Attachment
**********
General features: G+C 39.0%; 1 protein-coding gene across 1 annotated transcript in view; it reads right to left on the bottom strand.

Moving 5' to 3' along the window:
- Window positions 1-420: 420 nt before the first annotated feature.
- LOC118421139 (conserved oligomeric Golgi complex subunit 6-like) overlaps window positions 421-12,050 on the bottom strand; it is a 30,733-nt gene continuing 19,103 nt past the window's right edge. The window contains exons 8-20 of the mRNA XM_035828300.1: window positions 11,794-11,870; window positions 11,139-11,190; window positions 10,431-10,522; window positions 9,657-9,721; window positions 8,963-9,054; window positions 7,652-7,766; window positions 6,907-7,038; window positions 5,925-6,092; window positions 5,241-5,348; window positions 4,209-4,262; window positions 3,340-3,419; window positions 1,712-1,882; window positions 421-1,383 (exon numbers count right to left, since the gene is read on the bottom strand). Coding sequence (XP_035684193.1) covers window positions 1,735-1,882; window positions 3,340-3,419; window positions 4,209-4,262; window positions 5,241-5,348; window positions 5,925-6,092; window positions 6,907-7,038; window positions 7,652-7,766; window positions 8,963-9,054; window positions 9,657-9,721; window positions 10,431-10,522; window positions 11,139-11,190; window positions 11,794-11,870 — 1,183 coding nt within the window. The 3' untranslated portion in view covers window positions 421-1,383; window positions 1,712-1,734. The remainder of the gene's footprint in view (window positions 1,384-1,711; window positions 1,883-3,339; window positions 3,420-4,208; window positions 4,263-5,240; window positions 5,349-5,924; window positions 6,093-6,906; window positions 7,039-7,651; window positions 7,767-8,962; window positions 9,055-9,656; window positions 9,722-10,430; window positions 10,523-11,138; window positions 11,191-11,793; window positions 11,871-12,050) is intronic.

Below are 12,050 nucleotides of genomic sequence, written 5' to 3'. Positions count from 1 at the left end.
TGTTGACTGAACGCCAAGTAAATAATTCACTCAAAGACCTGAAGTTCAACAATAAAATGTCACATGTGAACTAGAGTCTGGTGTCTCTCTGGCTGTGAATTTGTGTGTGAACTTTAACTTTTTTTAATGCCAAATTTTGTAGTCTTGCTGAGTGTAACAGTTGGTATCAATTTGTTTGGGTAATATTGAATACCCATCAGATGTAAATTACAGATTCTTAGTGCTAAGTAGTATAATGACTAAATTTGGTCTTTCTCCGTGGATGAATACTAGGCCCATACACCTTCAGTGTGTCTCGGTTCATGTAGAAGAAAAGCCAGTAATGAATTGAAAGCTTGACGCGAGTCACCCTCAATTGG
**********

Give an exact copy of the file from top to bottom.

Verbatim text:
General features: G+C 39.0%; 1 protein-coding gene across 1 annotated transcript in view; it reads right to left on the bottom strand.

Moving 5' to 3' along the window:
- Window positions 1-420: 420 nt before the first annotated feature.
- LOC118421139 (conserved oligomeric Golgi complex subunit 6-like) overlaps window positions 421-12,050 on the bottom strand; it is a 30,733-nt gene continuing 19,103 nt past the window's right edge. The window contains exons 8-20 of the mRNA XM_035828300.1: window positions 11,794-11,870; window positions 11,139-11,190; window positions 10,431-10,522; window positions 9,657-9,721; window positions 8,963-9,054; window positions 7,652-7,766; window positions 6,907-7,038; window positions 5,925-6,092; window positions 5,241-5,348; window positions 4,209-4,262; window positions 3,340-3,419; window positions 1,712-1,882; window positions 421-1,383 (exon numbers count right to left, since the gene is read on the bottom strand). Coding sequence (XP_035684193.1) covers window positions 1,735-1,882; window positions 3,340-3,419; window positions 4,209-4,262; window positions 5,241-5,348; window positions 5,925-6,092; window positions 6,907-7,038; window positions 7,652-7,766; window positions 8,963-9,054; window positions 9,657-9,721; window positions 10,431-10,522; window positions 11,139-11,190; window positions 11,794-11,870 — 1,183 coding nt within the window. The 3' untranslated portion in view covers window positions 421-1,383; window positions 1,712-1,734. The remainder of the gene's footprint in view (window positions 1,384-1,711; window positions 1,883-3,339; window positions 3,420-4,208; window positions 4,263-5,240; window positions 5,349-5,924; window positions 6,093-6,906; window positions 7,039-7,651; window positions 7,767-8,962; window positions 9,055-9,656; window positions 9,722-10,430; window positions 10,523-11,138; window positions 11,191-11,793; window positions 11,871-12,050) is intronic.

Below are 12,050 nucleotides of genomic sequence, written 5' to 3'. Positions count from 1 at the left end.
TGTTGACTGAACGCCAAGTAAATAATTCACTCAAAGACCTGAAGTTCAACAATAAAATGTCACATGTGAACTAGAGTCTGGTGTCTCTCTGGCTGTGAATTTGTGTGTGAACTTTAACTTTTTTTAATGCCAAATTTTGTAGTCTTGCTGAGTGTAACAGTTGGTATCAATTTGTTTGGGTAATATTGAATACCCATCAGATGTAAATTACAGATTCTTAGTGCTAAGTAGTATAATGACTAAATTTGGTCTTTCTCCGTGGATGAATACTAGGCCCATACACCTTCAGTGTGTCTCGGTTCATGTAGAAGAAAAGCCAGTAATGAATTGAAAGCTTGACGCGAGTCACCCTCAATTGG